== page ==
Tom Cruise and Nicole Kidman are the stars of "Eyes Wide Shut," but Sydney Pollack plays the crucial role. As Richard Schickel put it in Time, Pollack is the mysterious high-roller "who ties together all the evil that Cruise's character discovers." Coming aboard in the middle of filming to replace Harvey Keitel, Pollack says he had "the idea of being tougher with the character of Tom." But Kubrick disagreed. As Pollack later told Peter Bogdanovich, "Stanley had an idea of my wanting to manipulate him more and be kinder."
Kubrick's hunch sounds good because it suits Pollack's onscreen aura. Behind the camera, Pollack is known for directing big stars in box-office sensations, like Dustin Hoffman in "Tootsie" and Cruise in "The Firm." In front of the camera, he projects a mensch-like presence that gladdens you even when he's temporarily a jerk. Like all great character actors, he challenges and magnetizes top-billed performers without overpowering them.
But no actor could supply what Kubrick asks Pollack to deliver in "Eyes Wide Shut." Pollack's part consists of two bookend sequences; with them Pollack is supposed to give a realistic spine to a bland nightmare narrative. Yet how can you provide a spine when the rest of the movie sags like a hammock? Pollack is masterful in his first scene, welcoming Cruise and Kidman to his luxurious annual Christmas bash. In the middle of this party, he summons Cruise, a doctor, into his private quarters, where a voluptuous junkie whom Pollack is shtupping has OD'd. When Cruise counsels him to keep her where she is for an hour, Pollack's beaming bonhomie dissolves to reveal, not anguish or panic, but the clock-watching attentiveness of a man with a lot on his mind. He puffs out his lower lip, makes a soft sound of frustration and assent -- and is instantly believable as an astute Manhattan power broker.
Unfortunately, Pollack reappears only after Cruise goes through a spacey odyssey that climaxes in a ritualized, peculiarly unerotic masked orgy. (It's as if the spirit of Rudy Giuliani's New York had somehow infected Kubrick even while he was sequestered in his English digs.) And the ensuing confrontation with Cruise is thuddingly expository, with Kubrick slowing the place to glacial speed and Pollack manfully trying to juice up every piece of godfatherly advice. Although you wish Pollack could cut loose, you also admire his authority -- something he has displayed in movies from the get-go.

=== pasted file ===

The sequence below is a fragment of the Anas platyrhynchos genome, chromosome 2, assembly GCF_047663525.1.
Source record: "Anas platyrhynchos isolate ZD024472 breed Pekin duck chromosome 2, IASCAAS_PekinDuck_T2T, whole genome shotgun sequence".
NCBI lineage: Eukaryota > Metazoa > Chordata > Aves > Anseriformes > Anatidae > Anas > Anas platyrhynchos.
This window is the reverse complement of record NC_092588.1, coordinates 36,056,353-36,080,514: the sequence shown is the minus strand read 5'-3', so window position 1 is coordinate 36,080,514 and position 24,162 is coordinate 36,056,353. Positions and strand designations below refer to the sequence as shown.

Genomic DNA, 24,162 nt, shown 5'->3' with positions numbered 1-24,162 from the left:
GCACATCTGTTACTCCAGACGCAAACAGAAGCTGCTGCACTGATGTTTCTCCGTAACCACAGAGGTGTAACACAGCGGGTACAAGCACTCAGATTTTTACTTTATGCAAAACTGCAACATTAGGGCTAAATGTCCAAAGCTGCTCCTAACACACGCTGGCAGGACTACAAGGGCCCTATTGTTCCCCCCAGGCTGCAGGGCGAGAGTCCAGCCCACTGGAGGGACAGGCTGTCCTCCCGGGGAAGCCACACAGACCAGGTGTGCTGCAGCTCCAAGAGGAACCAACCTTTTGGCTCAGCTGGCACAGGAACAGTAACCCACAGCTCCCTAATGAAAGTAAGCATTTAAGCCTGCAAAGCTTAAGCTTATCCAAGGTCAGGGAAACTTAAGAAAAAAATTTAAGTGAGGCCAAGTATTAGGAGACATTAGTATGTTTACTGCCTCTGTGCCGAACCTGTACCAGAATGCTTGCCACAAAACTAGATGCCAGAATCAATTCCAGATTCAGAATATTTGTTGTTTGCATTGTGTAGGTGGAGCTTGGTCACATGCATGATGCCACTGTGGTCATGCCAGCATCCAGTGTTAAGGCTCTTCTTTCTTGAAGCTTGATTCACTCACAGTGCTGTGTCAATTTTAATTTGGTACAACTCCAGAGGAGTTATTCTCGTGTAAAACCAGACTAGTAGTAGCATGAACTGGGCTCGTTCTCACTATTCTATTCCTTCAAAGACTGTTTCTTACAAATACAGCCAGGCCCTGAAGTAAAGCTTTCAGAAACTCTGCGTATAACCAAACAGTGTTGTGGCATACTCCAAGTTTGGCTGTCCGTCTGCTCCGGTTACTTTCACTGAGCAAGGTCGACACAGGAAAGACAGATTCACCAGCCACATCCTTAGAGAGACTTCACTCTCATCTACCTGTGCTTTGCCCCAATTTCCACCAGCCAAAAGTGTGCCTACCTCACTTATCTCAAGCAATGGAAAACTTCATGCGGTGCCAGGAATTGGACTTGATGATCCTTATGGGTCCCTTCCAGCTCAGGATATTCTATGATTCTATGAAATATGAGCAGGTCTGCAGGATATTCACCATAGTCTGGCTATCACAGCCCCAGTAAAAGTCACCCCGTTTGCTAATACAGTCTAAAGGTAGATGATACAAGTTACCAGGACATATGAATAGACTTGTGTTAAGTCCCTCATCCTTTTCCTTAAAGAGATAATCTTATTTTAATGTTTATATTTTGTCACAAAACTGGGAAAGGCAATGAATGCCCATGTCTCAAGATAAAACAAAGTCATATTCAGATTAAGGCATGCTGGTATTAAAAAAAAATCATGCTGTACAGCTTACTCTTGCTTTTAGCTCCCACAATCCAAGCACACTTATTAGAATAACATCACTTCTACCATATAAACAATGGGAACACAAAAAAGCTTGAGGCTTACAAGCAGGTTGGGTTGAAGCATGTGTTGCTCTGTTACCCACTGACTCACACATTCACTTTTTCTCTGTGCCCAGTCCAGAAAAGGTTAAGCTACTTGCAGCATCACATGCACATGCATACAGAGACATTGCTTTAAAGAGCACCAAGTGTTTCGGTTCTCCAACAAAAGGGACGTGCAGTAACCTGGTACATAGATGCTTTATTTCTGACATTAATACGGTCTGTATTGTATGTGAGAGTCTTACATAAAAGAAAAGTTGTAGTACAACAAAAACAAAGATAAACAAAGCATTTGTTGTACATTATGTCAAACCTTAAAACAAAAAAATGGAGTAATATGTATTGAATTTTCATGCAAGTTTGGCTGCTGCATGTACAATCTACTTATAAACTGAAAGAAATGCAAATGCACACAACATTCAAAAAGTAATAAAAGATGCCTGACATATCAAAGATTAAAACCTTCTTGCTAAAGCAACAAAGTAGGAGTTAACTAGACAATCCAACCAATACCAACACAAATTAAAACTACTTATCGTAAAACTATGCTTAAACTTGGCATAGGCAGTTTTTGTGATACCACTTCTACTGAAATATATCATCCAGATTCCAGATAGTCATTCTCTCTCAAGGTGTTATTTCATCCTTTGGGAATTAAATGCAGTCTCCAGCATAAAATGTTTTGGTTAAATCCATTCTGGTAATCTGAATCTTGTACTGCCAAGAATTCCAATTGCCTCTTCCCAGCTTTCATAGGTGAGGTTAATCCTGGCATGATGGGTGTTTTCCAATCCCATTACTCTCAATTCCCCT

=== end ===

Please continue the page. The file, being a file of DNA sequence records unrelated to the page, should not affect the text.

In his only screen role before "Tootsie" (1982), Pollack played a sergeant in Korea in the 1962 anti-war film "War Hunt." From a cast studded with such talented unknowns as Robert Redford (a private) and Tom Skerritt (a corporal), Pollack stood out for the casual authority with which he commanded most of his men and the screen. (The one man the sergeant can't control is a psycho played by teen idol John Saxon, who wriggles special privileges from the brass because he's an exceptional scout and killer.) Pollack was still in his mid-20s, but he was persuasive as a modest career soldier (he calls himself a "20-year man") with a wife and kid back home. He gave the sergeant a rooted decency that colored the man's military compromise.
The warmth and sagacity Pollack showed then may be essential to his personality. In 1983, I interviewed him about the relay-race writing process behind "Tootsie" for an article on Hollywood ghostwriters in Film Comment. He sent me a note to thank me for the article's accuracy, and to say that, "given the possibility for character assassination inherent in these pieces," he felt he "got off lucky" -- despite the editors laying out his picture under a quote from William Goldman dubbing him a "writer-fucker."
With "Eyes Wide Shut," Pollack completes a trilogy of performances with notoriously challenging stars and star directors. In "Tootsie," in addition to directing, Pollack played the agent of the ultimate New York actor, Michael Dorsey -- a role that took Dustin Hoffman's own dedication and combativeness to self-destructive extremes. In "Husbands and Wives," Pollack was the sane best friend to the neurotic persona of New York's most prolific and idiosyncratic writer-director (and star), Woody Allen. His association with "Eyes Wide Shut" began when he supplied Kubrick, that legendary New York expatriate perfectionist, with Cruise and Kidman's fax numbers. Then Kubrick called on him for a part that Kubrick's cowriter, Fredric Raphael, considered critical: an orgy master who also functions as "protective, castrating father" to Tom Cruise's character.
It's as if Pollack has become a specialist at humanizing men whose work process consumes them and whose vision tends to be solipsistic.
In "Tootsie," Pollack's portrait of an agent, George Fields, could have been crass and undercutting. After all, Michael Dorsey (Hoffman), George's most difficult client, is a thespian dreamer who's been waiting tables between acting jobs for years. When Michael demands to know why George didn't push him for a production of "The Iceman Cometh," George tells him that Michael Dorsey is a "name" only "when you want to send back a steak."